Memory’s Dogma CODE:01 Review

CONTENT WARNING: This novel contains graphic descriptions of torture and mortal injury/death. Seriously, this is the warning given in-game.

Zetsuna’s back, this time with Memory’s Dogma CODE:01! Development was from Liz-Arts and Sekai Project handled localization through Kickstarter.


Memory’s Dogma is a neuroscience × genetics × near-future sci-fi indie visual novel adventure game set in Fuchuu City, Japan in the year 2030. The novel follows despondent protagonist Kusuhara Hiroki as he tries to deal with life now that one of his close high school friends, Mizunashi Sorano, is gone. Through the advent of “e-Memory,” or being able to save memories in a digital format, the living can seek closure by talking to a hologram of their late loved ones in one of the four “Connect Centers.” One can only do this during a 49-day period (related to Buddhist tradition) because of data constraints. However, because of criminal misuse of the e-Memory technology, the government has outlawed e-Memory capture on living humans. Thus a discrepancy arises then Hiroki visits the late Sorano in the Tokyo Connect Center, and sets in motion his desperate efforts to uncover the grim truth behind Sorano’s “demise.”


Ok wow, I was absolutely floored by the lovingly polished game upon startup – the full voice acting in Japanese (even Hiroki!) from some highly prominent voice actors, the gorgeous artwork, and the mainly subtle and low-key instrumentals that accentuate the events of the game, although there are tracks that suit the more tense sequences too. Yuchi also did absolutely great with making the user interface appear sleek and futuristic.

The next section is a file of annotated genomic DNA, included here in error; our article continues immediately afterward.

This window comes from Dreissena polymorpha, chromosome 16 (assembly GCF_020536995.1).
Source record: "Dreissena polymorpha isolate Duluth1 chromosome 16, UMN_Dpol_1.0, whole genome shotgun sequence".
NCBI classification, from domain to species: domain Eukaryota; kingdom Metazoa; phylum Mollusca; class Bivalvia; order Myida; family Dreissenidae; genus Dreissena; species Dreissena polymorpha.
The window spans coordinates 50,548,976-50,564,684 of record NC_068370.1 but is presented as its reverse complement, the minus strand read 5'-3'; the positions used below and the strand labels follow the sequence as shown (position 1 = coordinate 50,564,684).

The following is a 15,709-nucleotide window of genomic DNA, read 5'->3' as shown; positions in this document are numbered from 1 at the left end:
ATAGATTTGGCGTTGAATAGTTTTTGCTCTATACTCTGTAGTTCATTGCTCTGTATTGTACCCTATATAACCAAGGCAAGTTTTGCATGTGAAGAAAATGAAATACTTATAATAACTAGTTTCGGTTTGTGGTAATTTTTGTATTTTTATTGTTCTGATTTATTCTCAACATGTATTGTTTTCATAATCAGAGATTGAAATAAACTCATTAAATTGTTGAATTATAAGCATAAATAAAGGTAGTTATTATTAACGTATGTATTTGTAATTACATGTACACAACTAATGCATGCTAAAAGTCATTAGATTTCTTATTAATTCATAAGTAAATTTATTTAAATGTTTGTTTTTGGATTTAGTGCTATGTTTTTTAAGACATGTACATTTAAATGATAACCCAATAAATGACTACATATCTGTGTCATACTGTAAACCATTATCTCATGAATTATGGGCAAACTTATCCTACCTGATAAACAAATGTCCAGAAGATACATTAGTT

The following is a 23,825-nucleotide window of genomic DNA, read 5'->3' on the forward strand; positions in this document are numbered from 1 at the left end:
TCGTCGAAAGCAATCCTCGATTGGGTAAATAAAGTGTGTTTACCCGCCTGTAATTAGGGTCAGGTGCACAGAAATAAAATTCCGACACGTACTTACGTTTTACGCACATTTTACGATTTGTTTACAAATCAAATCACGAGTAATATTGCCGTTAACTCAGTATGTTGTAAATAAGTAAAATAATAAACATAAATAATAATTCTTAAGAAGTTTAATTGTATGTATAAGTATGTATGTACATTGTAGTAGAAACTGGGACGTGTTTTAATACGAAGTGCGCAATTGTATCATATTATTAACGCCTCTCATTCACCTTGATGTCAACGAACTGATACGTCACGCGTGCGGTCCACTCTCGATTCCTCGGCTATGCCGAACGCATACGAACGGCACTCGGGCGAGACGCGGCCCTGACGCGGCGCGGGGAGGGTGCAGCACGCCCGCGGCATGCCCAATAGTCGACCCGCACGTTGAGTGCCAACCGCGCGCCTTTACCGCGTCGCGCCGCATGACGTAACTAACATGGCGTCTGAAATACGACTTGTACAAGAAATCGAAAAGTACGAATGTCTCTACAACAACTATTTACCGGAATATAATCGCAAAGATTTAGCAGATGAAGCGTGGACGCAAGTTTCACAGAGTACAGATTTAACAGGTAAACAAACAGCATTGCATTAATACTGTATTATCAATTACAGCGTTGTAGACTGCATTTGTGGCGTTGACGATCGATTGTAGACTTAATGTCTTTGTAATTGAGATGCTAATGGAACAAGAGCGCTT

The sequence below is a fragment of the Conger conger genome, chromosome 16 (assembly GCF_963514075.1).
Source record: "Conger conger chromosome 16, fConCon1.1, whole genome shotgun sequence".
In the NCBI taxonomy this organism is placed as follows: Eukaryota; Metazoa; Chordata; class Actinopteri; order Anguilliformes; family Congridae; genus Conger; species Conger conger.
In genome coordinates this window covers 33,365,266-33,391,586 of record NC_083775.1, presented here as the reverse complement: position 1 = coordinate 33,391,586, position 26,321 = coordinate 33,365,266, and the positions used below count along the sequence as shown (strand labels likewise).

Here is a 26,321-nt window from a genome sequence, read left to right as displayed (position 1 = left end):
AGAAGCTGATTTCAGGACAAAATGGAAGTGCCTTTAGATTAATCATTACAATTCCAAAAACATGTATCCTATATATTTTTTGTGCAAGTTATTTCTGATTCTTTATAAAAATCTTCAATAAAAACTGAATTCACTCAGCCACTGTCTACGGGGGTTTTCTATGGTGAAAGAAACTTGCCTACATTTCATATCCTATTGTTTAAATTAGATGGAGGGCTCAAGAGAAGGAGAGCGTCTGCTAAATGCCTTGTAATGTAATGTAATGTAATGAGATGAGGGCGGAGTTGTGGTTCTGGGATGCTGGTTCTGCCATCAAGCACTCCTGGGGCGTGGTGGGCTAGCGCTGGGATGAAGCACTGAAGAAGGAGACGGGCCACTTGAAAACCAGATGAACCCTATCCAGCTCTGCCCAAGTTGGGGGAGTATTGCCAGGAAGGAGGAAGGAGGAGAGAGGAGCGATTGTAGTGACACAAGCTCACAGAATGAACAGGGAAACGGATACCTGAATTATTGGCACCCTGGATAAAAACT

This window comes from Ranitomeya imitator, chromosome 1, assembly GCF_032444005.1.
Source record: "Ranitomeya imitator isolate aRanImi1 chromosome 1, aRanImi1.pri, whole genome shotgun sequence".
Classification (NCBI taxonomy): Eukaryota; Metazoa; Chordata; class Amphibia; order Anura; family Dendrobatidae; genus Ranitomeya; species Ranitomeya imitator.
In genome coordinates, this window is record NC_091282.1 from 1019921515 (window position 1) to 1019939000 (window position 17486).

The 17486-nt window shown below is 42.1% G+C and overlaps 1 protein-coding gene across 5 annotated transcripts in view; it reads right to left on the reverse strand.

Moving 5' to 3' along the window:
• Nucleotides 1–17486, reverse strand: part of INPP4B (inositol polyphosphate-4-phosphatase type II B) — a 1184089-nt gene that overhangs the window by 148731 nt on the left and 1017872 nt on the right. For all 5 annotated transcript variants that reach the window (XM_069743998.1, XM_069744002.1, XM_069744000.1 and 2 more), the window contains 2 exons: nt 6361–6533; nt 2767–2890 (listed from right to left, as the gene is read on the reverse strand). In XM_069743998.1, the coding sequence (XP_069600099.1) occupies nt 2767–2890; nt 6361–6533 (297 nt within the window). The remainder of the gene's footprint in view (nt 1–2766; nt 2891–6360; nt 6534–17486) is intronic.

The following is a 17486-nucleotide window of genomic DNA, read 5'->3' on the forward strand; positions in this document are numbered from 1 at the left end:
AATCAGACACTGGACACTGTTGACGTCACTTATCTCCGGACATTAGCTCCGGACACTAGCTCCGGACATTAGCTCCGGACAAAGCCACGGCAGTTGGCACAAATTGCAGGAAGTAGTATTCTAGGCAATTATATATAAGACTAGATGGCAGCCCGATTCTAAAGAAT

Memory’s Dogma comes with 24 save slots and quick save/load functionality. The skip function seems to be only on the mouse option instead of being bound to a held key as well. However, the Tips listing (kind of a misnomer) is an excellent handbook to the more relevant terms used in Memory’s Dogma, so the reader can briefly look up the definition of, say “Algorithms” if they are unsure. The backlog can be pulled up with mousewheel, and as an added bonus, each voiced line appears in a muted blue and replays the voice clip on a click.

One thing to be aware of is that Memory’s Dogma has a timer attached to each dialog choice selection presented to the reader. Should the timer run out, the game defaults to a choice which may result in unexpected scenarios, so pay attention!


What a roller coaster Memory’s Dogma turned out to be. I found that it did well with balancing the slower moments with the action-heavy scenarios. There were places where highly technical explanations were somewhat harder to sift through, but not overly much to detract from the novel itself. Overall I’d rate it as a good and gripping read – definitely pick it up if you love sci-fi stuff, but do keep in mind the graphic descriptions of violence and torture. The estimated playtime is 10 hours.

Memory’s Dogma is regularly priced at $14.99 on Steam, and is discounted by 10% until November 11. There is also a free supplemental manga PDF from Comiket depicting the early game, although a Twitter account is required.


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